Parents sent on parenting courses because their child has Autism
A BBC investigation has found that people are being inappropriately sent on parenting courses by social services because of confusion around the symptoms of autism.
Signs of Autism are vast but can include difficulty with interacting and playing with peers, having little or no eye contact with others, unusual body movements such as flapping hands, spinning or tapping, delayed development and not reaching milestones, not exploring surroundings or being curious and much more. Autism will affect young people in many different ways.
In Wales the Local Welsh Local government Association has stated that councils were looking to offer more support and were beginning to reform their services and that an Integrated Autism Service would be progressed to raise awareness and ensure better understanding and support is available.
Julie Burton is a solicitor from Bangor and spoke to the BBC about this issue and argued that parents are often accused of poor parenting or neglect when the fact is they need support as their child has autism, often not yet diagnosed. Julie is quoted as saying “…”I’ve lost count over the years of the number of parents that have been told it’s their fault in some way or another, that they’re not adequately parenting the child. They’re told all they need to do is adopt particular strategies from parenting classes and all their problems will be solved. But it’s missing the point – you can be the world’s best parent, but if you’ve got a child presenting with really difficult behaviours, no amount of amazing parenting, or parenting courses is actually going to address the root cause….”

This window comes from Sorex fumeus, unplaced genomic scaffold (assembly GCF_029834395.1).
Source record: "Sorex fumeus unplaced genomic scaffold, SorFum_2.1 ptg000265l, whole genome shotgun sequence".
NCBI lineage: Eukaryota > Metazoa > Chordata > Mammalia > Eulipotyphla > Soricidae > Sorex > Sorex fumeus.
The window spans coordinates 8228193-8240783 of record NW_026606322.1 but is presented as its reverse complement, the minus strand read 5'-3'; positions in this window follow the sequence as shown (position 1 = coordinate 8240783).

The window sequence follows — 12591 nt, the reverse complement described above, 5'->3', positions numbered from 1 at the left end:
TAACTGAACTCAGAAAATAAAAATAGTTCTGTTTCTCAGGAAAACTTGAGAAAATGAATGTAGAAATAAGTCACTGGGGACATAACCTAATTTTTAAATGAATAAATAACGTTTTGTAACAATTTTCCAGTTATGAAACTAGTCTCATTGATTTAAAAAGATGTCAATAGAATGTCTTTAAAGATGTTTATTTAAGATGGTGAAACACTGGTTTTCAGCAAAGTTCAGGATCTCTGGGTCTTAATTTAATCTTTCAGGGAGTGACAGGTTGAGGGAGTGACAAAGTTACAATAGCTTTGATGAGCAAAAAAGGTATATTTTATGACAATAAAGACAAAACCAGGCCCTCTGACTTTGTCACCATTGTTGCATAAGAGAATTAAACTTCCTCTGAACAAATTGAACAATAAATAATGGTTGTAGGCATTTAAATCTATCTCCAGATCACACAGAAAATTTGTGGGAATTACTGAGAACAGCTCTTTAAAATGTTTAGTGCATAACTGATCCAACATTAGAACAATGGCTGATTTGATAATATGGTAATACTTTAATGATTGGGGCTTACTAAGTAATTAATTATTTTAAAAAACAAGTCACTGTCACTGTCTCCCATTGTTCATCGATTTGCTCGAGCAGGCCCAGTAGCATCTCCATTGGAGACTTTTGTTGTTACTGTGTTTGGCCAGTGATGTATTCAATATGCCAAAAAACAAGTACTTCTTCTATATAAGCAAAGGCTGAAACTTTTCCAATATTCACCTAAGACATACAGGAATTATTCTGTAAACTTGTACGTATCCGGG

Parents can find some young people with Autism do not like being touched, so having a bath/shower, or brushing their hair can be a battle. One young mother said “You feel there are eyes everywhere and everything that happens they will interpret through their own filter, they won’t try to understand it from your point of view, they don’t necessarily know about the autism, so living in that sort of situation there’s a daily fear of that happening.”
Many of our foster carers look after young people who have autism or are on the autistic spectrum. The specific and specialised autism training they receive from the agency helps them to support the young people in the most effective way possible. If you would like to foster for a progressive fostering agency that truly cares, then why not contact Sunbeam Pride on 01582 218 228.